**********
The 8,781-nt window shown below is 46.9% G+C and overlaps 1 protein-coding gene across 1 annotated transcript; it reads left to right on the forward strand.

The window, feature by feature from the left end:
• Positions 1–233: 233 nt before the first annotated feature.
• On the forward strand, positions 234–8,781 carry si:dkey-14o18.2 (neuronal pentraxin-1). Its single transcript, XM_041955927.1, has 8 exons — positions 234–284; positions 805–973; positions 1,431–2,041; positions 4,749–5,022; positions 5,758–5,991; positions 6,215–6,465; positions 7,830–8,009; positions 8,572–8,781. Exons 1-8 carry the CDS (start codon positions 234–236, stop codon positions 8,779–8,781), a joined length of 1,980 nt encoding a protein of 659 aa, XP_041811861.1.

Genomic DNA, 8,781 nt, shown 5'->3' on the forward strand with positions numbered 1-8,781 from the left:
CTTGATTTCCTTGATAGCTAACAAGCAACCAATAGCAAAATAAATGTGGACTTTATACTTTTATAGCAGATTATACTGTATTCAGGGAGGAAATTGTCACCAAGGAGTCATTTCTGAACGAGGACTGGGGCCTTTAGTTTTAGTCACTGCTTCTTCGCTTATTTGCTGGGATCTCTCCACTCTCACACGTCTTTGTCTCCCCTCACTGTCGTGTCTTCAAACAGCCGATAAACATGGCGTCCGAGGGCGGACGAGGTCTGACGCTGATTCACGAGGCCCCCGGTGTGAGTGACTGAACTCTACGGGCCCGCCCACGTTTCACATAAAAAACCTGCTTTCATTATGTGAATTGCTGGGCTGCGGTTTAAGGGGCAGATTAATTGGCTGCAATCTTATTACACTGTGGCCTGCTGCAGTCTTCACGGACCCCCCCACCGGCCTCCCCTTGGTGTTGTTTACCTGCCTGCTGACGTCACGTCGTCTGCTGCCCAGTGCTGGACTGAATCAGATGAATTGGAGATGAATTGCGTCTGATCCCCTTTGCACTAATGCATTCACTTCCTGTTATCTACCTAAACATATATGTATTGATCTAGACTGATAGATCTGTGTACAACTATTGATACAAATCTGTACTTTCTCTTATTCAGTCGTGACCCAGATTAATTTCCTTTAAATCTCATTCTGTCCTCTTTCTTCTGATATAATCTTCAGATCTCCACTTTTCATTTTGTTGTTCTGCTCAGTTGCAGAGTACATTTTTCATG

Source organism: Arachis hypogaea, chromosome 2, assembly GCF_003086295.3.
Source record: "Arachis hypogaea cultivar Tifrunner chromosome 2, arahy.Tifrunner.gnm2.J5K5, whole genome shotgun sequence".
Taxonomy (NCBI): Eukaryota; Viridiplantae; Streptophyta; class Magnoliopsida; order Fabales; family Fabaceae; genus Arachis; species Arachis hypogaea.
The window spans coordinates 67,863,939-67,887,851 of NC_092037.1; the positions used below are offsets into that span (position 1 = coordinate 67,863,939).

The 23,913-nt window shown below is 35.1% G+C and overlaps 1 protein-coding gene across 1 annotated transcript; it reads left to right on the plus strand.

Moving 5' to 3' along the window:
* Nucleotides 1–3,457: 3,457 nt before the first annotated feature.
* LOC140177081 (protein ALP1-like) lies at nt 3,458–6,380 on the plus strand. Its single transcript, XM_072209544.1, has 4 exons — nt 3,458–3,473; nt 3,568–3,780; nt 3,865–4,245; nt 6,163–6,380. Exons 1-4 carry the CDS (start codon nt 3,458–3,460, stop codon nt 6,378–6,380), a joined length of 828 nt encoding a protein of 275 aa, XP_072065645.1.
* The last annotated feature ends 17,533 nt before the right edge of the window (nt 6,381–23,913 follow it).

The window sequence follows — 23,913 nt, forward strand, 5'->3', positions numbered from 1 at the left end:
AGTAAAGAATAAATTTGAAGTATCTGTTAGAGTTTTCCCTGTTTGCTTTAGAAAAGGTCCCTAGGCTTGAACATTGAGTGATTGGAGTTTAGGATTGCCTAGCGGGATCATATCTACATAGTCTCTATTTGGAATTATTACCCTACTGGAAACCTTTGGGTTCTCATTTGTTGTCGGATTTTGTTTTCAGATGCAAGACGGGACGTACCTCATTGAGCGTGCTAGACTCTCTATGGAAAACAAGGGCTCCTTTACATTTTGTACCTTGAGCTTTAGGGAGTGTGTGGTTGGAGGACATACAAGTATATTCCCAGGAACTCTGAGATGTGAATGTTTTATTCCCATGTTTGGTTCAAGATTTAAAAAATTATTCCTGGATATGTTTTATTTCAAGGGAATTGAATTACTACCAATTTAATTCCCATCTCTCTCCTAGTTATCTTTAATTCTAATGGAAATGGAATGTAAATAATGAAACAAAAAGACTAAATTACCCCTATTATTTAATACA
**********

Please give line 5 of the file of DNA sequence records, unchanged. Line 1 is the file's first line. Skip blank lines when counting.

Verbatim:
Genomic DNA, 8,781 nt, shown 5'->3' on the forward strand with positions numbered 1-8,781 from the left: